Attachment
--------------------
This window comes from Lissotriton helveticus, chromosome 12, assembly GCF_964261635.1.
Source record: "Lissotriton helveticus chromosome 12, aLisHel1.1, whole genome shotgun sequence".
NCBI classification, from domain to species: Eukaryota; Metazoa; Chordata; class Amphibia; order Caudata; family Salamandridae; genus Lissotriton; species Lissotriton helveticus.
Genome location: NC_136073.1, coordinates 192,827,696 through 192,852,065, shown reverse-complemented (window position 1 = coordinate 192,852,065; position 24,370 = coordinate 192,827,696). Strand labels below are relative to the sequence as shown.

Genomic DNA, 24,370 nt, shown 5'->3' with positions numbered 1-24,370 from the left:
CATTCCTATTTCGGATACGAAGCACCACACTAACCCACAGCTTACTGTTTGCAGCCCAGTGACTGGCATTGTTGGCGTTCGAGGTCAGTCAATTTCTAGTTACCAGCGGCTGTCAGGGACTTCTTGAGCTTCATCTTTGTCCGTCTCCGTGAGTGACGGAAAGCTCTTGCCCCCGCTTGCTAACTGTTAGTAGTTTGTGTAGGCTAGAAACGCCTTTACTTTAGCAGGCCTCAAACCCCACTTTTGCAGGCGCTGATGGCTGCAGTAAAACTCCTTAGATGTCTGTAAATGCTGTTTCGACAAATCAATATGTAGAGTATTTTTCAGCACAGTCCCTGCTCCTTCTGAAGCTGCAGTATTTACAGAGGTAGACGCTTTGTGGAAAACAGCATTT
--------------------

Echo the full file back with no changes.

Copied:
This window comes from Lissotriton helveticus, chromosome 12, assembly GCF_964261635.1.
Source record: "Lissotriton helveticus chromosome 12, aLisHel1.1, whole genome shotgun sequence".
NCBI classification, from domain to species: Eukaryota; Metazoa; Chordata; class Amphibia; order Caudata; family Salamandridae; genus Lissotriton; species Lissotriton helveticus.
Genome location: NC_136073.1, coordinates 192,827,696 through 192,852,065, shown reverse-complemented (window position 1 = coordinate 192,852,065; position 24,370 = coordinate 192,827,696). Strand labels below are relative to the sequence as shown.

Genomic DNA, 24,370 nt, shown 5'->3' with positions numbered 1-24,370 from the left:
CATTCCTATTTCGGATACGAAGCACCACACTAACCCACAGCTTACTGTTTGCAGCCCAGTGACTGGCATTGTTGGCGTTCGAGGTCAGTCAATTTCTAGTTACCAGCGGCTGTCAGGGACTTCTTGAGCTTCATCTTTGTCCGTCTCCGTGAGTGACGGAAAGCTCTTGCCCCCGCTTGCTAACTGTTAGTAGTTTGTGTAGGCTAGAAACGCCTTTACTTTAGCAGGCCTCAAACCCCACTTTTGCAGGCGCTGATGGCTGCAGTAAAACTCCTTAGATGTCTGTAAATGCTGTTTCGACAAATCAATATGTAGAGTATTTTTCAGCACAGTCCCTGCTCCTTCTGAAGCTGCAGTATTTACAGAGGTAGACGCTTTGTGGAAAACAGCATTT